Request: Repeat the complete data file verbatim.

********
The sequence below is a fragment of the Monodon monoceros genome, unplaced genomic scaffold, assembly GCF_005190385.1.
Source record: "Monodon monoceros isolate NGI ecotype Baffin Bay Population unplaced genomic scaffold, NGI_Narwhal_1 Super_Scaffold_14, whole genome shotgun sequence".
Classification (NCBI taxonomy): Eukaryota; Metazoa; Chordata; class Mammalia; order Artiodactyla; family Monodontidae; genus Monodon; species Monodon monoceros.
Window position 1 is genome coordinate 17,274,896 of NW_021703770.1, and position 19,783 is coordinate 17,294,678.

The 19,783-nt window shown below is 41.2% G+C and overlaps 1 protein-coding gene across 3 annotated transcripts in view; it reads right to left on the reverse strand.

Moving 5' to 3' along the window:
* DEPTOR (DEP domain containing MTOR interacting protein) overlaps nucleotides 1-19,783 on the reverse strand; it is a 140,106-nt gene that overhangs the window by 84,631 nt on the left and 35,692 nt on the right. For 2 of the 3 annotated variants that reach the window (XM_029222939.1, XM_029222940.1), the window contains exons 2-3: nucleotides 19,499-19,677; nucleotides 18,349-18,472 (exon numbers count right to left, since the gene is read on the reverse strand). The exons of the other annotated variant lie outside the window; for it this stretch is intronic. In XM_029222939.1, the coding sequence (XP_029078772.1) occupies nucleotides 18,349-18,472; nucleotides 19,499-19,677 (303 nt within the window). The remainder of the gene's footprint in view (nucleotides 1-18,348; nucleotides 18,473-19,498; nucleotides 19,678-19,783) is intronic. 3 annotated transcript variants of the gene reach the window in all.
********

The sequence below is a fragment of the Monodon monoceros genome, unplaced genomic scaffold, assembly GCF_005190385.1.
Source record: "Monodon monoceros isolate NGI ecotype Baffin Bay Population unplaced genomic scaffold, NGI_Narwhal_1 Super_Scaffold_14, whole genome shotgun sequence".
Classification (NCBI taxonomy): Eukaryota; Metazoa; Chordata; class Mammalia; order Artiodactyla; family Monodontidae; genus Monodon; species Monodon monoceros.
Window position 1 is genome coordinate 17,274,896 of NW_021703770.1, and position 19,783 is coordinate 17,294,678.

The 19,783-nt window shown below is 41.2% G+C and overlaps 1 protein-coding gene across 3 annotated transcripts in view; it reads right to left on the reverse strand.

Moving 5' to 3' along the window:
* DEPTOR (DEP domain containing MTOR interacting protein) overlaps nucleotides 1-19,783 on the reverse strand; it is a 140,106-nt gene that overhangs the window by 84,631 nt on the left and 35,692 nt on the right. For 2 of the 3 annotated variants that reach the window (XM_029222939.1, XM_029222940.1), the window contains exons 2-3: nucleotides 19,499-19,677; nucleotides 18,349-18,472 (exon numbers count right to left, since the gene is read on the reverse strand). The exons of the other annotated variant lie outside the window; for it this stretch is intronic. In XM_029222939.1, the coding sequence (XP_029078772.1) occupies nucleotides 18,349-18,472; nucleotides 19,499-19,677 (303 nt within the window). The remainder of the gene's footprint in view (nucleotides 1-18,348; nucleotides 18,473-19,498; nucleotides 19,678-19,783) is intronic. 3 annotated transcript variants of the gene reach the window in all.